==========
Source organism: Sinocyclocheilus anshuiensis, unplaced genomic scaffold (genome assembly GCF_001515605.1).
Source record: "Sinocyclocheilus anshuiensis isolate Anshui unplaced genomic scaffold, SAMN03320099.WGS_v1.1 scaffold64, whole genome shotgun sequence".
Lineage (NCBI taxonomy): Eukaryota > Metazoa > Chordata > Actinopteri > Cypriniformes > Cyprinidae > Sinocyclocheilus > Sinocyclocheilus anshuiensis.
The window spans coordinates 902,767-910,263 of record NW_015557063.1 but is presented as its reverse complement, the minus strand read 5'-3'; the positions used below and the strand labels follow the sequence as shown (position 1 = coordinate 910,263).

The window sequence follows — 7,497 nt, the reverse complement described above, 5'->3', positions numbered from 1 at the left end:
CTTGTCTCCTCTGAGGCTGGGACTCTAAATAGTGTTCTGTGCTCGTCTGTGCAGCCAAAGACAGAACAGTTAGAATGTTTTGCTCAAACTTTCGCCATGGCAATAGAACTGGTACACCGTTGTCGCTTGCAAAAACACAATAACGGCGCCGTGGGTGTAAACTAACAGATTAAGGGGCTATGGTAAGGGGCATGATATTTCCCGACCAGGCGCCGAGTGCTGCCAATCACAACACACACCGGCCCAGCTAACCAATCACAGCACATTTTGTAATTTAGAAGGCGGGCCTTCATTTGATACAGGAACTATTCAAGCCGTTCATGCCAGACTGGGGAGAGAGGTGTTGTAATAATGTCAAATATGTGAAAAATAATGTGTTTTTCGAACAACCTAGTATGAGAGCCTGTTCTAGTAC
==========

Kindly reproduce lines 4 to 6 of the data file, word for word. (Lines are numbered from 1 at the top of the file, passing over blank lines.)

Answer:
The window spans coordinates 902,767-910,263 of record NW_015557063.1 but is presented as its reverse complement, the minus strand read 5'-3'; the positions used below and the strand labels follow the sequence as shown (position 1 = coordinate 910,263).

The window sequence follows — 7,497 nt, the reverse complement described above, 5'->3', positions numbered from 1 at the left end:
CTTGTCTCCTCTGAGGCTGGGACTCTAAATAGTGTTCTGTGCTCGTCTGTGCAGCCAAAGACAGAACAGTTAGAATGTTTTGCTCAAACTTTCGCCATGGCAATAGAACTGGTACACCGTTGTCGCTTGCAAAAACACAATAACGGCGCCGTGGGTGTAAACTAACAGATTAAGGGGCTATGGTAAGGGGCATGATATTTCCCGACCAGGCGCCGAGTGCTGCCAATCACAACACACACCGGCCCAGCTAACCAATCACAGCACATTTTGTAATTTAGAAGGCGGGCCTTCATTTGATACAGGAACTATTCAAGCCGTTCATGCCAGACTGGGGAGAGAGGTGTTGTAATAATGTCAAATATGTGAAAAATAATGTGTTTTTCGAACAACCTAGTATGAGAGCCTGTTCTAGTAC